Are you a phubber?

Chances are you could be, with the latest research revealing the average person picks up and uses their smartphone 76 times a day.

The term ‘phubbing’ (phone snubbing) was coined as part of a marketing campaign for Australia’s Macquarie Dictionary in 2012, and took off, sparking the Stop Phubbing movement.

And while it has been branded as the epitome of modern anti-social behaviour, there is still a lack of understanding as to why phubbing occurs.

A team from Charles Sturt University is looking to find out more, launching an online survey that looks at the behavioural patterns that lead to phubbing.

“You can see people using their phones in so many different social situations these days. At the dinner table, amongst friends, at the movies and even in bed,” said Professor Al-Saggaf, who is working on the project.

“Is this as a result of boredom or shortened attention spans?”

“So, we’re keen to collect information from everyday people about why they use their smartphones during social situations and how frequently they do, and what kind of things they’re doing on their phones while with other people.”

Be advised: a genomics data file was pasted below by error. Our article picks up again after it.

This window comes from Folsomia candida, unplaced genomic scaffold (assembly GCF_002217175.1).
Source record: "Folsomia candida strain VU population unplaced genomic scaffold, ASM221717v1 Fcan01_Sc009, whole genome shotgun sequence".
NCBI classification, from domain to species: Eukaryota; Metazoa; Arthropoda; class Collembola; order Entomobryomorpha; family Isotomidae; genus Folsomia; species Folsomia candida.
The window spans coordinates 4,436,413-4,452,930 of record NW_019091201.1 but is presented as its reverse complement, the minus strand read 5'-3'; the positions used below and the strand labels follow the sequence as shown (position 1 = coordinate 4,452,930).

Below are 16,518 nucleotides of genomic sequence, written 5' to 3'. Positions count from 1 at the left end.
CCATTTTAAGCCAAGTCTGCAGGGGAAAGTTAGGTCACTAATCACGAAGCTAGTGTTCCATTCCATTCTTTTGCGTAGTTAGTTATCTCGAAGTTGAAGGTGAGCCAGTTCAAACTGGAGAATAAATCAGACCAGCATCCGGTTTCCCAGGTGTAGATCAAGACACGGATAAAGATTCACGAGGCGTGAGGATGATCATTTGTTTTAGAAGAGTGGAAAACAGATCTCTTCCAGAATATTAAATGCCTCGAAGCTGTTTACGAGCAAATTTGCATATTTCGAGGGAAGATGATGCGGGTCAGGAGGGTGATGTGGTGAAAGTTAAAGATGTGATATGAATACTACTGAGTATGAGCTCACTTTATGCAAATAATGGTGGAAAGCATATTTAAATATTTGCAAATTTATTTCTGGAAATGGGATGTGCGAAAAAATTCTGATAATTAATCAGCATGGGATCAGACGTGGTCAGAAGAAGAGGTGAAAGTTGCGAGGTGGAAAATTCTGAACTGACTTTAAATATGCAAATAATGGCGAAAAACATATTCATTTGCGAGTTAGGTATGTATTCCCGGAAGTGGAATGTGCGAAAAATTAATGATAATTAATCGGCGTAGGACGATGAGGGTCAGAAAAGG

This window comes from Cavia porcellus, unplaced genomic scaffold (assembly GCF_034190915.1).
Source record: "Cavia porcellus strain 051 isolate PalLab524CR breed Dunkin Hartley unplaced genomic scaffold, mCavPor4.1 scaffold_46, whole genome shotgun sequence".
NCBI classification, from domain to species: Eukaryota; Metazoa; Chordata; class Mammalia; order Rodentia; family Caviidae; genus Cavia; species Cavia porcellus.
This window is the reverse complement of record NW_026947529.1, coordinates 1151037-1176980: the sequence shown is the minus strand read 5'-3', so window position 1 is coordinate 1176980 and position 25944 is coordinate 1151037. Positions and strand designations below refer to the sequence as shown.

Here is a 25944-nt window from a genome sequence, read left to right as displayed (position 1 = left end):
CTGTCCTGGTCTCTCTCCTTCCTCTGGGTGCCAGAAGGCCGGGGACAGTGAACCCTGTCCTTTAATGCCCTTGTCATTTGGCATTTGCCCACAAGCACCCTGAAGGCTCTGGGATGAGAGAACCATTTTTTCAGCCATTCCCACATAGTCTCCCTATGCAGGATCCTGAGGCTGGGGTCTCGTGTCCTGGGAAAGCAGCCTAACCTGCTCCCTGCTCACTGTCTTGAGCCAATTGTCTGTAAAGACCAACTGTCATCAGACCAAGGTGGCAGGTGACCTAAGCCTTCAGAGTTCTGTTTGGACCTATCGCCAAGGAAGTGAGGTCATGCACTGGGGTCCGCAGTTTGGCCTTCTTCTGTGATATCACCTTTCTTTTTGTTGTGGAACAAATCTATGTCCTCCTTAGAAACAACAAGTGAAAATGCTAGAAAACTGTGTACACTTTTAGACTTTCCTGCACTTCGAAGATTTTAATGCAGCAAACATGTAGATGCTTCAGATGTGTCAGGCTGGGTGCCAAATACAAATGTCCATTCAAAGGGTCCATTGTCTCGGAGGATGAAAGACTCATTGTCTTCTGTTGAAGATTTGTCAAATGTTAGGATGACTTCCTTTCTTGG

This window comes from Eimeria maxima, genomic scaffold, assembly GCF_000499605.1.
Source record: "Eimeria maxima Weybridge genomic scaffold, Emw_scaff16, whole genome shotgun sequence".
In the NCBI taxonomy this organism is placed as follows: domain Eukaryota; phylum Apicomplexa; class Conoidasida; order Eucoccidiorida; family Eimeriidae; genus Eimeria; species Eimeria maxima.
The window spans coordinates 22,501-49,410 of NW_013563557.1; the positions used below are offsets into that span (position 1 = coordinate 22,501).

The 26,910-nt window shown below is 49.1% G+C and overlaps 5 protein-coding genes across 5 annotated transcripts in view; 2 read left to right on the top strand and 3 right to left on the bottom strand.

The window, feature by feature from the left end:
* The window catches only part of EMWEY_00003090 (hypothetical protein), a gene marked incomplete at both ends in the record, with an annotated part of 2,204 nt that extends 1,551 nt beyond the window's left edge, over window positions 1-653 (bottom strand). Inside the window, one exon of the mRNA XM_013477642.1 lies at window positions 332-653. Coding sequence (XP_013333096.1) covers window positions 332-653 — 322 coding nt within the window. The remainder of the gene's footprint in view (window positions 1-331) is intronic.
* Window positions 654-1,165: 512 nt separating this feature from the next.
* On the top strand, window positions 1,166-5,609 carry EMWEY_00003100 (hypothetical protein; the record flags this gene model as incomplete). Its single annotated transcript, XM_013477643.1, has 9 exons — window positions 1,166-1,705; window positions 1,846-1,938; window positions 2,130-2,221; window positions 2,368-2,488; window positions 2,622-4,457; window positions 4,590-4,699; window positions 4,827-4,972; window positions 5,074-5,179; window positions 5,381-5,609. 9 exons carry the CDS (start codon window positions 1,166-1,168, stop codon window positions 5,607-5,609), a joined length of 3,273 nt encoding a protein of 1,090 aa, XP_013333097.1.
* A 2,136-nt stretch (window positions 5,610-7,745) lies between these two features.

While previous research in this field has looked mainly at phenomena such as smartphone and internet addiction and the different social situations associated with phubbing, there is yet to be any substantial research that combines these issues.

The anonymous survey looks to answer questions such as why people use their smartphones in social interactions, and with whom are they conversing with when they choose to look at their phone.

The study comes as Apple continues to face criticism regarding iPhones being too addictive.

Earlier this month two of Apple’s shareholders, JANA Partners LLC and the California State Teachers’ Retirement System, published an open letter to Apple requesting the tech powerhouse take more care regarding child and teen technology addiction.

“It is true that Apple’s customer satisfaction levels remain incredibly high, which is no surprise given the quality of its products,” it said.

“However, there is also a growing societal unease about whether at least some people are getting too much of a good thing when it comes to technology.”

To find out if you're a phubber, click here.